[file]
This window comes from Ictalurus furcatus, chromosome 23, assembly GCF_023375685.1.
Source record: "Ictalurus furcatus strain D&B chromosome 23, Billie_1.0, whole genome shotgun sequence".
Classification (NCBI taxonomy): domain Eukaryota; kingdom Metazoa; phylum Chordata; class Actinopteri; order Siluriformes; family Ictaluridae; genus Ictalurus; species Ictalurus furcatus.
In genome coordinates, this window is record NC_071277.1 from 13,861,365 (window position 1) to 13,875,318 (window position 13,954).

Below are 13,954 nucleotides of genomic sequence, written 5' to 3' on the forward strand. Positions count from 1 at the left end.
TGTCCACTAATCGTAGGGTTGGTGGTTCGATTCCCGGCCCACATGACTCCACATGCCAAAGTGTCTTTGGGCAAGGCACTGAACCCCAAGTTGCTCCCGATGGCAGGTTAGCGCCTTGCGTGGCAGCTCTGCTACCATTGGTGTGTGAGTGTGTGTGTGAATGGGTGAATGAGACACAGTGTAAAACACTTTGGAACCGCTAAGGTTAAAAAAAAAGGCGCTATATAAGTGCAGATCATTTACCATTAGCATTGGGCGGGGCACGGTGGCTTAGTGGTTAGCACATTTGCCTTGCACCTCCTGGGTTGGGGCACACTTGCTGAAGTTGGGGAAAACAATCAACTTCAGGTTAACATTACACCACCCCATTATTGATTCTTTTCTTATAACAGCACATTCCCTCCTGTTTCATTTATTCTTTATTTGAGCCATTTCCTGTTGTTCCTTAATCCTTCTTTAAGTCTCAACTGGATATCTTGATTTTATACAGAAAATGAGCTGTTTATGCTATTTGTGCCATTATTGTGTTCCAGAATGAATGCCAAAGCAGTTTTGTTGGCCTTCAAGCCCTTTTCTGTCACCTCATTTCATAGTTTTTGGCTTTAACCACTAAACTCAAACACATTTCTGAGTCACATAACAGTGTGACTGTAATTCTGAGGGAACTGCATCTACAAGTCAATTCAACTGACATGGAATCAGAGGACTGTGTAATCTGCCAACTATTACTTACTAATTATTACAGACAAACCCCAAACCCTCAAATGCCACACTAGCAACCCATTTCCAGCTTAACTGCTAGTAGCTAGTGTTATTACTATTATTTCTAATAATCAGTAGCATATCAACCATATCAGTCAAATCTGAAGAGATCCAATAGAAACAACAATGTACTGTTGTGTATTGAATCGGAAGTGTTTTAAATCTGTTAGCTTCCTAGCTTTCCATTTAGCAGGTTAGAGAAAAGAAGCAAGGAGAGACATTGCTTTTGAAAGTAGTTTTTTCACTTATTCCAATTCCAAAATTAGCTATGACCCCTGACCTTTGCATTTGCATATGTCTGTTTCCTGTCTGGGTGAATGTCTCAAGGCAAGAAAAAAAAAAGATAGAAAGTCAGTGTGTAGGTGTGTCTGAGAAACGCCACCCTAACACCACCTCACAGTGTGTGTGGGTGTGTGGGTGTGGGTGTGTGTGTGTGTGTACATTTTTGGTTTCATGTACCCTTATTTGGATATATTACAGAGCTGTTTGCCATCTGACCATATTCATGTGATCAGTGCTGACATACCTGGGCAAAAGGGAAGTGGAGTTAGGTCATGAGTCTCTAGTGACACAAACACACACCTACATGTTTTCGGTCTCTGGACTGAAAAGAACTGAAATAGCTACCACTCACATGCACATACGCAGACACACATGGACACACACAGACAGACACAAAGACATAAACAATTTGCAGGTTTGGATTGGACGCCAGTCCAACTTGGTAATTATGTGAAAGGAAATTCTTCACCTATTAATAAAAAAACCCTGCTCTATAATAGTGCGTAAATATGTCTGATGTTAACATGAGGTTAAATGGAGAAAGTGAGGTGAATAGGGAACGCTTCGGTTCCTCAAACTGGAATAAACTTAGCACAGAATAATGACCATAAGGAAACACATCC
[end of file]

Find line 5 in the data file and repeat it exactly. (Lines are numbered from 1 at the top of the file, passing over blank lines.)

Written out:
Below are 13,954 nucleotides of genomic sequence, written 5' to 3' on the forward strand. Positions count from 1 at the left end.